Or take the case of Jessica Cutler, a junior staffer for a U.S. senator, who began blogging in 2004 as the Washingtonienne. According to Solove, Cutler’s blog “described daily adventures … which consisted of a lot of partying with various men.” The blog featured a revolving cast of a half-dozen of these, and Cutler wrote sexually graphic commentary about her exploits with them. A much-read Beltway gossip blog called Wonkette soon linked to Cutler. The resulting notoriety got Cutler fired, but it also attracted the likes of the Washington Post, the New York Times, and CNN, and earned her a $300,000 book contract and a Playboy photo shoot. Things went less swimmingly, Solove observes, for one of Cutler’s former boyfriends, a DC lawyer, who’d had no idea that her accounts of their trysts had been appearing on the Internet. Cutler had used his initials and mentioned that he worked for the same senator that she did, making his identity–and his spanking fetish–quite clear. “RS” left his job and launched suits against Cutler for invasion of privacy. The wrangling is being watched by privacy groups for the precedents it may establish about whether bloggers are obligated to protect the privacy of those they discuss. Solove points out that balancing the right to privacy against the First Amendment’s guarantee of free speech has always been problematic; Cutler’s case, however amusing, shows that the Internet has made that dilemma even more acute.
Solove describes the spectrum of sites set up to tarnish reputations. At the lighter end is Bitterwaitress.com, with its searchable “Shitty Tipper Database,” which contains alleged culprits’ names and their rankings as cheapskates. Sites such as Don’t Date Him Girl have greater potential to harm the people they profile. And on the dark end of the spectrum are fringe sites like the Nuremberg Files, which profiles doctors who perform abortions. Until it was forced to stop doing so, it listed those wounded by antiabortion activists in gray type and put a line through the names of those who’d been killed.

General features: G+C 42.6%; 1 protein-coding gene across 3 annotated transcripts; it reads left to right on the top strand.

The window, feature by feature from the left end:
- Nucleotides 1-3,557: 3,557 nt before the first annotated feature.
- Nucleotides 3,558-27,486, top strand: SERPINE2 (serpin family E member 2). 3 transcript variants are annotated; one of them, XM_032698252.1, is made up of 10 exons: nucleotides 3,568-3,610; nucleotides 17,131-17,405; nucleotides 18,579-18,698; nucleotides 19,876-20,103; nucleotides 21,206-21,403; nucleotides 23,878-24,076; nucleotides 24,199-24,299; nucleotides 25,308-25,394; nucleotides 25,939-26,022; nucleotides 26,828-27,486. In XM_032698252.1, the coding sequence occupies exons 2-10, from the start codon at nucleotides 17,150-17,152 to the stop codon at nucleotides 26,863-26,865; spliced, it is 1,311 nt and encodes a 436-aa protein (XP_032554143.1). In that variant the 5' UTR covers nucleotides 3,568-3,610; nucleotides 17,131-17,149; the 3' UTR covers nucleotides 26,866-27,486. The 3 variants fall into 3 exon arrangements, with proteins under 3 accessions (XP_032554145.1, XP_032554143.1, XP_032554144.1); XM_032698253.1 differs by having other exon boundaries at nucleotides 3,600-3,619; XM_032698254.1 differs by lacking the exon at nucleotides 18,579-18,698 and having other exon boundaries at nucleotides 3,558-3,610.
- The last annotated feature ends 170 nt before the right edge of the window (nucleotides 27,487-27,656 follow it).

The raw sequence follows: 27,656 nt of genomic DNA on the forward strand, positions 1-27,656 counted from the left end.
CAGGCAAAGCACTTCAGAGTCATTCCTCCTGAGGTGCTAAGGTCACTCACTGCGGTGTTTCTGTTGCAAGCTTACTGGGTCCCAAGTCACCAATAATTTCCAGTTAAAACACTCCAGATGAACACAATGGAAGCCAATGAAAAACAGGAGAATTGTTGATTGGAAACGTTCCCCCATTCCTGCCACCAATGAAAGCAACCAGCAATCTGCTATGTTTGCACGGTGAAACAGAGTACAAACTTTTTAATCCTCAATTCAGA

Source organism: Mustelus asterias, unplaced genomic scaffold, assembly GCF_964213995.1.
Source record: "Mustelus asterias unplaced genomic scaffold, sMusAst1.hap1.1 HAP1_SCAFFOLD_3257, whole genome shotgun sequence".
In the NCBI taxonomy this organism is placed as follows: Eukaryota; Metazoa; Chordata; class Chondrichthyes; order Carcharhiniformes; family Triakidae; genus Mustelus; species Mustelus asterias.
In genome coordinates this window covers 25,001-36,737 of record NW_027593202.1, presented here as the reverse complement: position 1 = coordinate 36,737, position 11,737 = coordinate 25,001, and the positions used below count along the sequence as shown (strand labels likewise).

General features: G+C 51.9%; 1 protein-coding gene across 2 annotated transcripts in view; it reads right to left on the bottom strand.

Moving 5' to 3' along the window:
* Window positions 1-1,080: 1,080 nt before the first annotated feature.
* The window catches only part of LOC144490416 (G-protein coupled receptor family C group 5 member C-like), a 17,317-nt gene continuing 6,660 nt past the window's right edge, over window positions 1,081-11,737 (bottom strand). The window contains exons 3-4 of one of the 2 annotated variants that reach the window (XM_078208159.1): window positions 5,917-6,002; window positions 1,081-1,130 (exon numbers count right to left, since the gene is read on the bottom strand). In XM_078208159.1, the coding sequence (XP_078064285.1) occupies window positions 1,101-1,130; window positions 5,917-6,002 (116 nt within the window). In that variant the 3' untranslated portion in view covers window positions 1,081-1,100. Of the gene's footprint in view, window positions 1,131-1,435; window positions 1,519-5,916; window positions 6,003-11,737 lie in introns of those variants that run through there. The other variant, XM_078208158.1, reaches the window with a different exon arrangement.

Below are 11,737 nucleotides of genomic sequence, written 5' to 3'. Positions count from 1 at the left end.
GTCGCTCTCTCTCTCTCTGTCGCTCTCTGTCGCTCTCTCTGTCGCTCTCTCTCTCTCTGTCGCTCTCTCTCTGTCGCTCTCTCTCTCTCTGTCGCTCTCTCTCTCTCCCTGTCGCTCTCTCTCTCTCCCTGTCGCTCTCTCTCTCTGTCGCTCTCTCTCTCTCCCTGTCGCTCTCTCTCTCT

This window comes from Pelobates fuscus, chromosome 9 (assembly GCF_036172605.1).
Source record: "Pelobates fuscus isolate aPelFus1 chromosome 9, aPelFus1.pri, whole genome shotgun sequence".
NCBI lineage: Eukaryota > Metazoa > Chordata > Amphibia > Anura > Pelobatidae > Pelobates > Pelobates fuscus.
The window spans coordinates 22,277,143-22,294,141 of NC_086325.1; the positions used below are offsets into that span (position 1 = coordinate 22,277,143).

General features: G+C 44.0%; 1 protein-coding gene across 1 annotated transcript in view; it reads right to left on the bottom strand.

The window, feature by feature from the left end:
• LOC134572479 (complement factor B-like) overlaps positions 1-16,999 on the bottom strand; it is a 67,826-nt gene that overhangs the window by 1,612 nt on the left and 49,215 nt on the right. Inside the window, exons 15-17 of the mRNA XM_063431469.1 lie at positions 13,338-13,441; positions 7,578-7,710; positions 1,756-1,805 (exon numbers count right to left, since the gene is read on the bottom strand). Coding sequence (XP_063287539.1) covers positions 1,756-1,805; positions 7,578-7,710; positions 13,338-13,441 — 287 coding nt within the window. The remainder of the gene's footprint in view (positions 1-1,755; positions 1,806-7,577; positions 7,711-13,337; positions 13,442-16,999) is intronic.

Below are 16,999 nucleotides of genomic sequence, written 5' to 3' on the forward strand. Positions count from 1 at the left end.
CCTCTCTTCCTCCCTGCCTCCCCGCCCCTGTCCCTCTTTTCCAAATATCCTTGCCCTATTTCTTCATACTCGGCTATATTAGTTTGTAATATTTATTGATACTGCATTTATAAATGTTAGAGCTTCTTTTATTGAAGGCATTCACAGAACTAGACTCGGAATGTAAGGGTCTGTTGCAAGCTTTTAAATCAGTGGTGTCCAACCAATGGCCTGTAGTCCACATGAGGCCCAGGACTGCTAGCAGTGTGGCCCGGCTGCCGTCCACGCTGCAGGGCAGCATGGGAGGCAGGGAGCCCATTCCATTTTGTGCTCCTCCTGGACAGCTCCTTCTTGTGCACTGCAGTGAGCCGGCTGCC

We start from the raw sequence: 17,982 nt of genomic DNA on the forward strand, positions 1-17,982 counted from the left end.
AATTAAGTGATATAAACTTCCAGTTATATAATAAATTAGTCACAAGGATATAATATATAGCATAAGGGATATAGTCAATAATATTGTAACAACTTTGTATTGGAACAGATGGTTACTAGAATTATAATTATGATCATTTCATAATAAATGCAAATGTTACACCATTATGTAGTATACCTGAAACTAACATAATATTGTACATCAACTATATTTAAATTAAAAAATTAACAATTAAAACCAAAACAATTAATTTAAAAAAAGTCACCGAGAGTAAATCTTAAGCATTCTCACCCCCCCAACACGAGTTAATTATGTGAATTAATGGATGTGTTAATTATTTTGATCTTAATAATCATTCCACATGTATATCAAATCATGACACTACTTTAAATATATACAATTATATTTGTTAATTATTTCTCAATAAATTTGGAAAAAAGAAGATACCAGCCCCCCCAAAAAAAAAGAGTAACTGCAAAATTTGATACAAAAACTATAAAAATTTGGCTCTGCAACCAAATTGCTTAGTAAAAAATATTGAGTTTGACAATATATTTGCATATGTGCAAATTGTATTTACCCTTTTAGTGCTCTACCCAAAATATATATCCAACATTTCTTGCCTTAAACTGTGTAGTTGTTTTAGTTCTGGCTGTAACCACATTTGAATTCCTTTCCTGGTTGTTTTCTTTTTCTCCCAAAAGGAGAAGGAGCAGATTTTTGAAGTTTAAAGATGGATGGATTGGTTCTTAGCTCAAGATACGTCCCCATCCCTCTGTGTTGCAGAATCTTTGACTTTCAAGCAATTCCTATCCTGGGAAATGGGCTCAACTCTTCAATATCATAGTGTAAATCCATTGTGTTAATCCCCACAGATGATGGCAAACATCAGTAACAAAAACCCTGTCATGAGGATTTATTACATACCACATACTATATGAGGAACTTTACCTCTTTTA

Solove sees an expanded role for law here, but he disapproves of authoritarian legislation that attempts to ban specific kinds of speech or activity. He also thinks that although people who feel abused online can and should have recourse to tort, defamation, and privacy law, each of these areas needs reconsideration. Before being allowed to proceed with litigation, he suggests, plaintiffs could be compelled to prove, first, that they sought redress outside court, and second, either that the defendants refused to remove harmful material or that the damage done was severe and irreparable.
Beneath Solove’s legal suggestions rests a keen insight about the extent to which the Internet changes basic questions about privacy. Traditionally, Solove reminds us, the law’s view of privacy has been binary: if somebody is filmed in public, that person is deemed to have had no reasonable expectation of privacy; anyone who really wanted privacy, the law generally says, should have stayed home. Similarly, if somebody communicates confidential information–that he’s HIV-positive, say–to a trusted circle of 50‑odd acquaintances, and one of them then conveys the facts beyond that circle, the law makes it difficult to sue for breach of confidentiality. Solove believes it should be harder for someone to betray trust in that kind of situation, and he proposes using social-network theory, which analyzes social relationships in terms of nodes (individual actors within a network) and ties (the relationships between those actors), to determine when a reasonable expectation of privacy exists.
Solove’s proposals in The Future of Reputation, if tried, might work or fail. They have the virtue, at least, of giving us something to think about beyond the old binary view of privacy, which is too blunt and dysfunctional to address privacy in the Internet era.